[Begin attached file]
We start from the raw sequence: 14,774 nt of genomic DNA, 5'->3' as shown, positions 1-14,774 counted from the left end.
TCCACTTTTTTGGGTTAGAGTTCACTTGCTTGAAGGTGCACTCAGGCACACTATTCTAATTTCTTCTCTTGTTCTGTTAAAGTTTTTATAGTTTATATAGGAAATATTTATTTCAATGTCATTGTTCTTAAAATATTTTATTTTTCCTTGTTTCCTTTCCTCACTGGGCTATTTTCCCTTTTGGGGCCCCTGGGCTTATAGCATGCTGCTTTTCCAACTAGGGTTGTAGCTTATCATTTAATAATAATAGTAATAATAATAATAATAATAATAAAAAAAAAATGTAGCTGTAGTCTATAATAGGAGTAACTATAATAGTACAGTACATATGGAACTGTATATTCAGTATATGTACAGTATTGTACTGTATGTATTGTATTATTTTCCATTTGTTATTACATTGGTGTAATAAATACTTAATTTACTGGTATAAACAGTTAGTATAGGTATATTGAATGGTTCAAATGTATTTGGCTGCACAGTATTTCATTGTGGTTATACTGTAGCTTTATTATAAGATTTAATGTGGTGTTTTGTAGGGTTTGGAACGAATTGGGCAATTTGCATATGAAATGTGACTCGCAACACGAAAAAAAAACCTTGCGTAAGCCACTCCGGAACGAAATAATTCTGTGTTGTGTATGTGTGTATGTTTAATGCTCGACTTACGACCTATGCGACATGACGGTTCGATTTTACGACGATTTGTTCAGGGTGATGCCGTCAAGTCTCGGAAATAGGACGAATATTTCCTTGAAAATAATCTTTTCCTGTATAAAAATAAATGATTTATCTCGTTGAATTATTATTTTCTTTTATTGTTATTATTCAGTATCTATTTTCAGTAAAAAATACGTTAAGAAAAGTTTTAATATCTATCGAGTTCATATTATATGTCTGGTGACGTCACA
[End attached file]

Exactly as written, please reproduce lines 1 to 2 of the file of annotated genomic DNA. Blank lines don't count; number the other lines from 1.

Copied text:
We start from the raw sequence: 14,774 nt of genomic DNA, 5'->3' as shown, positions 1-14,774 counted from the left end.
TCCACTTTTTTGGGTTAGAGTTCACTTGCTTGAAGGTGCACTCAGGCACACTATTCTAATTTCTTCTCTTGTTCTGTTAAAGTTTTTATAGTTTATATAGGAAATATTTATTTCAATGTCATTGTTCTTAAAATATTTTATTTTTCCTTGTTTCCTTTCCTCACTGGGCTATTTTCCCTTTTGGGGCCCCTGGGCTTATAGCATGCTGCTTTTCCAACTAGGGTTGTAGCTTATCATTTAATAATAATAGTAATAATAATAATAATAATAATAAAAAAAAAATGTAGCTGTAGTCTATAATAGGAGTAACTATAATAGTACAGTACATATGGAACTGTATATTCAGTATATGTACAGTATTGTACTGTATGTATTGTATTATTTTCCATTTGTTATTACATTGGTGTAATAAATACTTAATTTACTGGTATAAACAGTTAGTATAGGTATATTGAATGGTTCAAATGTATTTGGCTGCACAGTATTTCATTGTGGTTATACTGTAGCTTTATTATAAGATTTAATGTGGTGTTTTGTAGGGTTTGGAACGAATTGGGCAATTTGCATATGAAATGTGACTCGCAACACGAAAAAAAAACCTTGCGTAAGCCACTCCGGAACGAAATAATTCTGTGTTGTGTATGTGTGTATGTTTAATGCTCGACTTACGACCTATGCGACATGACGGTTCGATTTTACGACGATTTGTTCAGGGTGATGCCGTCAAGTCTCGGAAATAGGACGAATATTTCCTTGAAAATAATCTTTTCCTGTATAAAAATAAATGATTTATCTCGTTGAATTATTATTTTCTTTTATTGTTATTATTCAGTATCTATTTTCAGTAAAAAATACGTTAAGAAAAGTTTTAATATCTATCGAGTTCATATTATATGTCTGGTGACGTCACA